With President Barack Obama’s historic health reform legislation, the Health Care and Education Reconciliation Act of 2010, H.R. 4872, signed into law March 23, advisors as well as the financial services community at large now have the task of digesting the law’s details and deciphering how it will affect their businesses–and the lives of their clients–going forward.
While the healthcare reform law will be phased in over the next decade, it will continue to impact the economy for many years to come. The Congressional Budget Office (CBO) has weighed in with its assessment of how much healthcare reform will cost (see Numerology), with CBO Director Douglas Elmendorf stating in April that over a 10-year period, ending in 2019, the law’s new insurance provisions would reduce the deficit by $143 billion and cover 32 million people who didn’t have insurance.
For advisors, healthcare reform affects a myriad of issues–namely taxes, investing, annuities, health savings accounts (HSAs), flexible spending accounts, as well as implications for small businesses–that will keep them on their toes for some time. Most of these topics are discussed in the pages that follow.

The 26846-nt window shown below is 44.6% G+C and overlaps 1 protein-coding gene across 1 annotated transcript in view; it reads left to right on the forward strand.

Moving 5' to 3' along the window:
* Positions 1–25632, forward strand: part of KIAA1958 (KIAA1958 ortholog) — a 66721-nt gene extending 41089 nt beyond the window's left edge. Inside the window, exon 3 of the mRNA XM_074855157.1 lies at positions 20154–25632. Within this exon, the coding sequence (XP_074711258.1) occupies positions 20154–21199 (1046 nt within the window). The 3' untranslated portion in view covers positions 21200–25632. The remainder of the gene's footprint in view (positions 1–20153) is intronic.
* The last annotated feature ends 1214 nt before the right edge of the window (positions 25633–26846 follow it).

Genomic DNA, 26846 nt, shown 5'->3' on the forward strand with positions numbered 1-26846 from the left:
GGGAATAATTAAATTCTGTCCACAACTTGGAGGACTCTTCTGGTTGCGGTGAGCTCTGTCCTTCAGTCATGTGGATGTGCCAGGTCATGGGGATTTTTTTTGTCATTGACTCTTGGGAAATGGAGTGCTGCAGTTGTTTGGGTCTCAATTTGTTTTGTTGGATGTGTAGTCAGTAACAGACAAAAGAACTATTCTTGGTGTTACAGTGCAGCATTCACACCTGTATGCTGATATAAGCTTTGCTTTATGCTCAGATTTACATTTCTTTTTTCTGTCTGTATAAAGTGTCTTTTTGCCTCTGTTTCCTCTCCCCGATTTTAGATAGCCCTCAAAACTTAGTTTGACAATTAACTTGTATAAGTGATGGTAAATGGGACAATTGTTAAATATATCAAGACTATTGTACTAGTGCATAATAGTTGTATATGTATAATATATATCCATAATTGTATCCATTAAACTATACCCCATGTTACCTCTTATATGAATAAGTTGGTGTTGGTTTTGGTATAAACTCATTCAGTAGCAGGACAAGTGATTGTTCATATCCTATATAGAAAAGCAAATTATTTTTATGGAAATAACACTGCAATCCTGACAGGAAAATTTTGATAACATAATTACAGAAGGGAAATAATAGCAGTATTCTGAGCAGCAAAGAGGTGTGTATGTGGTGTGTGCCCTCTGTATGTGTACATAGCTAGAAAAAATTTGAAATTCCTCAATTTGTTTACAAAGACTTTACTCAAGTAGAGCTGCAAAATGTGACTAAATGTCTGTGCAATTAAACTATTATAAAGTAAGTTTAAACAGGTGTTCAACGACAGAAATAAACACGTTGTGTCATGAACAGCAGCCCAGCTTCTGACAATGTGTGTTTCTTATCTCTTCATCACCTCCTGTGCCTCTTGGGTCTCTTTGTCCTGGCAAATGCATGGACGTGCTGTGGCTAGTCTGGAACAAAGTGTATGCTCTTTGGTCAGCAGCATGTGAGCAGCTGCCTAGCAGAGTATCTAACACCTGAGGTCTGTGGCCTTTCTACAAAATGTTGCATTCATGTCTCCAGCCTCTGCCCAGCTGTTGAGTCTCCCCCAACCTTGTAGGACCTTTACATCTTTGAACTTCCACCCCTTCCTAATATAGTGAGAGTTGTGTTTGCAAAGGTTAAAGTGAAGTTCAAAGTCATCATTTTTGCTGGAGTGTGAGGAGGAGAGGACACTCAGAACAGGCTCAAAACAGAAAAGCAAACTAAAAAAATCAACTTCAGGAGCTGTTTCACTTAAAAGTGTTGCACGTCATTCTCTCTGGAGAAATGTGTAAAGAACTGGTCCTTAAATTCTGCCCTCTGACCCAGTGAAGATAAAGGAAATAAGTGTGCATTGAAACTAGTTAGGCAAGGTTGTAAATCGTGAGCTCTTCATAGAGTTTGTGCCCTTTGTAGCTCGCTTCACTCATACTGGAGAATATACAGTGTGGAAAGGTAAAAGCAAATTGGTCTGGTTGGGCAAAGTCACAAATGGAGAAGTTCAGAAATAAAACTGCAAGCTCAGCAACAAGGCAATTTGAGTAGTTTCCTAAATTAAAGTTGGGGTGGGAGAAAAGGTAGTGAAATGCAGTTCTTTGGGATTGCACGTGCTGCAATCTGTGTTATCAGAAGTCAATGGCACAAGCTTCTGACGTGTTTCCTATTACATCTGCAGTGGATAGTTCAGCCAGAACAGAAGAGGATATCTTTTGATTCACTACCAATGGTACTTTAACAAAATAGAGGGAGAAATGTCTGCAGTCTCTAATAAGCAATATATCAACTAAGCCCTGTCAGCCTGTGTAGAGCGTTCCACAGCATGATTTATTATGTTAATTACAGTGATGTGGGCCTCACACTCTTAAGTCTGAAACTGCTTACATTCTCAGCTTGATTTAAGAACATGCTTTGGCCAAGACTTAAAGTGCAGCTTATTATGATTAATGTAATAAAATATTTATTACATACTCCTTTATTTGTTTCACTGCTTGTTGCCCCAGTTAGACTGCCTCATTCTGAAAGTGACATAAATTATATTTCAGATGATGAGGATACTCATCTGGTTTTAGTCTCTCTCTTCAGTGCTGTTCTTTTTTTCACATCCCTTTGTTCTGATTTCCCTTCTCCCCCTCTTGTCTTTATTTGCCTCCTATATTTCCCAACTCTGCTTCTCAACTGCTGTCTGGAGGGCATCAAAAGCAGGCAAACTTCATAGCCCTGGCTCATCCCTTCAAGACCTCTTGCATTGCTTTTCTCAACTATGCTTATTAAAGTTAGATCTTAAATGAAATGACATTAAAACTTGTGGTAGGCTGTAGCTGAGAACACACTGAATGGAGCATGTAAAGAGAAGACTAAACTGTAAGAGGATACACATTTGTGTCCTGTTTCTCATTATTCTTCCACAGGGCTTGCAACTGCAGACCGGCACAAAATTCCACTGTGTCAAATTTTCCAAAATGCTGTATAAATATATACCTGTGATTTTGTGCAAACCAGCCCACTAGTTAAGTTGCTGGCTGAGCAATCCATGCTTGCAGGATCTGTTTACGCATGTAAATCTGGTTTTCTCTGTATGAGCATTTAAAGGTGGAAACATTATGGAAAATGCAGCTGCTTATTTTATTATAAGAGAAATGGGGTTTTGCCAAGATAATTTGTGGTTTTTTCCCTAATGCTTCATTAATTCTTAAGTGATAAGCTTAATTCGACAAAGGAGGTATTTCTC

For instance, come 2011, the healthcare law conforms the definition of qualified medical expenses for health savings, health flexible spending accounts, and health reimbursement arrangements to the definition used for the itemized deduction. Also in 2011, the healthcare reform law increases the penalty for distributions from health savings accounts prior to age 65 not used for qualified medical expenses from 10% to 20%.
In 2013, the law increases the Medicare payroll tax from 1.45% to 2.35% for individuals with wages of more than $200,000 and $250,000 for joint filers. The law also imposes a new 3.8% tax on investment income referred to as “unearned income” for individuals with wages of more than $200,000 and $250,000 for joint filers.